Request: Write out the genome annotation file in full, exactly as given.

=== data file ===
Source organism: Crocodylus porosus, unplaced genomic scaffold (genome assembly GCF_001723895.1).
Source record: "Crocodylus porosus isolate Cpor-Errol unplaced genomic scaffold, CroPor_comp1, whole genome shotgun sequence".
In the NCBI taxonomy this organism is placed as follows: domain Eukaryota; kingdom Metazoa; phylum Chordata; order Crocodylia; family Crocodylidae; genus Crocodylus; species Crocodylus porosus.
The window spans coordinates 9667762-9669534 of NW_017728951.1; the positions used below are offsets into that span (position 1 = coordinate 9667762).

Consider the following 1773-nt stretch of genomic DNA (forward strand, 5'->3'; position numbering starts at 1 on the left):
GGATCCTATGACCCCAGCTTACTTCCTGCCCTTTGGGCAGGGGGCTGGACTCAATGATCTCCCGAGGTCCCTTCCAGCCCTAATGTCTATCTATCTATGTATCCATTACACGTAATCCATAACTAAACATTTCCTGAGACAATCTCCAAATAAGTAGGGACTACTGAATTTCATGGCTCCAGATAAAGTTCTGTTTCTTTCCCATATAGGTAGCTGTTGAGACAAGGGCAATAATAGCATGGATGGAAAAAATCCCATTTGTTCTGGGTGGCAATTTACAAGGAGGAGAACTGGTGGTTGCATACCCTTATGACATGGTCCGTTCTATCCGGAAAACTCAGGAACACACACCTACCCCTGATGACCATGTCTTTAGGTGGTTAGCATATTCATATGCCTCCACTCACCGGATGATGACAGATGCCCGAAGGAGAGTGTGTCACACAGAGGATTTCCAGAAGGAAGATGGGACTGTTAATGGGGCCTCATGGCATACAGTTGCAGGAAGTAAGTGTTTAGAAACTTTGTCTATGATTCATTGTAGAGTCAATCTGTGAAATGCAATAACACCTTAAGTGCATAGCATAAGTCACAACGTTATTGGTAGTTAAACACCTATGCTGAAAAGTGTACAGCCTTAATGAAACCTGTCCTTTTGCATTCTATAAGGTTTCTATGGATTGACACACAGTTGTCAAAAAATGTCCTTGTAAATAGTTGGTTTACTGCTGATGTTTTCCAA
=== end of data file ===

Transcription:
Source organism: Crocodylus porosus, unplaced genomic scaffold (genome assembly GCF_001723895.1).
Source record: "Crocodylus porosus isolate Cpor-Errol unplaced genomic scaffold, CroPor_comp1, whole genome shotgun sequence".
In the NCBI taxonomy this organism is placed as follows: domain Eukaryota; kingdom Metazoa; phylum Chordata; order Crocodylia; family Crocodylidae; genus Crocodylus; species Crocodylus porosus.
The window spans coordinates 9667762-9669534 of NW_017728951.1; the positions used below are offsets into that span (position 1 = coordinate 9667762).

Consider the following 1773-nt stretch of genomic DNA (forward strand, 5'->3'; position numbering starts at 1 on the left):
GGATCCTATGACCCCAGCTTACTTCCTGCCCTTTGGGCAGGGGGCTGGACTCAATGATCTCCCGAGGTCCCTTCCAGCCCTAATGTCTATCTATCTATGTATCCATTACACGTAATCCATAACTAAACATTTCCTGAGACAATCTCCAAATAAGTAGGGACTACTGAATTTCATGGCTCCAGATAAAGTTCTGTTTCTTTCCCATATAGGTAGCTGTTGAGACAAGGGCAATAATAGCATGGATGGAAAAAATCCCATTTGTTCTGGGTGGCAATTTACAAGGAGGAGAACTGGTGGTTGCATACCCTTATGACATGGTCCGTTCTATCCGGAAAACTCAGGAACACACACCTACCCCTGATGACCATGTCTTTAGGTGGTTAGCATATTCATATGCCTCCACTCACCGGATGATGACAGATGCCCGAAGGAGAGTGTGTCACACAGAGGATTTCCAGAAGGAAGATGGGACTGTTAATGGGGCCTCATGGCATACAGTTGCAGGAAGTAAGTGTTTAGAAACTTTGTCTATGATTCATTGTAGAGTCAATCTGTGAAATGCAATAACACCTTAAGTGCATAGCATAAGTCACAACGTTATTGGTAGTTAAACACCTATGCTGAAAAGTGTACAGCCTTAATGAAACCTGTCCTTTTGCATTCTATAAGGTTTCTATGGATTGACACACAGTTGTCAAAAAATGTCCTTGTAAATAGTTGGTTTACTGCTGATGTTTTCCAA